Stuff I’ve Figured Out Along The Way

Every so often I repeat this post–one of my favorite pieces on writerly advice. First posted in April, 2013.

This is one of those blog posts that usually gets an appalling title like “Advice to Young Writers”. We’ll call it something more modest—like “Stuff I’ve Figured Out Along the Way”. These are bits and pieces I’ve collected, parts of the picture that I’m assembling as I go. I’m about to release my seventh novel; I’ve been published for six years. I am no longer the newest kid on the block, and I have picked up a few shiny pebbles along the road. And I’m posting them here because there’s a chance they might be helpful to someone else trundling along the same path.

  1. If you want to be a better writer of prose, read poetry. Poets are my gods. As I’ve remarked before, they say in ten words what I say in ten thousand. They are precise as surgeons, wielding their scalpel-words to hurt and to heal. It doesn’t take much—even a single poem a day can pierce your subconscious, raising your appreciation of rhythm, metaphor, and language.
  2. If you’re writing historical fiction, do your research. And then leave 70% of it out of the book. This is a bit of advice I gleaned from Persia Woolley’s book on historical fiction, and it’s brilliant. The criticism I hear most often of this particular genre is that readers bog down in the history bits. Yes, they love history or they wouldn’t read this type of fiction, but it must never supplant the story in importance. It is there to support the story, and if any fact—no matter how delicious—takes the reader out of the moment, it has to go. These are the cuts that hurt, but they are essential. There is an art to weaving fact into the fiction and achieving plausibility and readability at the same time.
  3. If a scene isn’t working, let another character drive the action. This is a piece of wisdom from Phillip Margolin that he shared when speaking to a Sisters in Crime meeting I attended donkey’s years ago, and I can’t tell you how many times it’s come in handy. Say you’ve written a scene that just isn’t working. Let’s further say it is between a mother and her teenage son and it’s about his girlfriend. The mother has reservations about the relationship. You’ve begun the scene with the mother haranguing the boy and he responded defensively. It evolves, quite naturally into a fight. Now, imagine you rewrite the scene and this time the son initiates the scene by telling his mother he can tell she has a problem with the relationship and he wants to clear the air. Instead of the expected dynamic of hectoring parent and sullen teen, you have a thoughtful teen and a responsive mother. The scene would be quieter, more vulnerable. Perhaps it would open them up to confidences, to mutual understanding. Now, that may not suit you at all, and all of this depends on the nature of your characters and how they need to respond to a situation, but it can absolutely shake loose a scene you’re having trouble with. It’s also a good strategy if you have a character who takes charge too often and needs to take a backseat once in awhile. And it’s fabulous if you’re suffering a wee case of block.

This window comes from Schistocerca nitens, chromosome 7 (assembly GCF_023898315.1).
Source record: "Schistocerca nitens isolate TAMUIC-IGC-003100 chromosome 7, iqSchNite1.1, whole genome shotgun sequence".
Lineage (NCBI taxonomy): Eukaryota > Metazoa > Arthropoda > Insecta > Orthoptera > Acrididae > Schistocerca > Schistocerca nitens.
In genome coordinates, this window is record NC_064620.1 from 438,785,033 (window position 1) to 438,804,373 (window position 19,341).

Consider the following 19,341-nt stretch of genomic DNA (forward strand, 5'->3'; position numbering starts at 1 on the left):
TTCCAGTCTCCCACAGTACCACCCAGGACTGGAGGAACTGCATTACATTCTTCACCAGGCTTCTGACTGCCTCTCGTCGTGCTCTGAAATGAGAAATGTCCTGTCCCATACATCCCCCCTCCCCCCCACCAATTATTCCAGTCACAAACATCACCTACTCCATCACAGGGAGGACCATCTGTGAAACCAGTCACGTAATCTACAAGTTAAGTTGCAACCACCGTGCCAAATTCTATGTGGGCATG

4. “Write what you know” is bunk. This is the single worst piece of writing advice out there and it’s ubiquitous. It’s also limiting. Yes, I understand that you need to grasp something thoroughly to write it effectively, but this advice presumes that you can’t get to know something THROUGH writing it. And that’s how some very accomplished writers prefer to work. So toss this one out. If you want to write something and you don’t yet know it, be a Kipling mongoose and go and find out.
  5. The book you want to read is the one you need to write. Pretty self-explanatory. Don’t try to write something simply because it’s commercial or because “everyone is writing lesbian werewolf knitting circle romances”. Unless you LOVE lesbian werewolf knitting circle romances. In that case, rock on with your furry, fiber-loving, girl-on-girl self.
  6. Never take criticism from someone who doesn’t create. This is taken from someone entirely brilliant whom I have now forgotten—I want to say Aldous Huxley? Anyway, it’s worth repeating OFTEN. People who do not create are a species apart from those of us who do. They do not understand the work, the challenges, the vulnerability, the process, the discipline it takes to carry a project from idea to completion. This doesn’t mean they aren’t entitled to an opinion about your work; of course they are. They are entitled to have an opinion, to share it, to discuss it. But they are not entitled to have that opinion living in your head. Keep it out.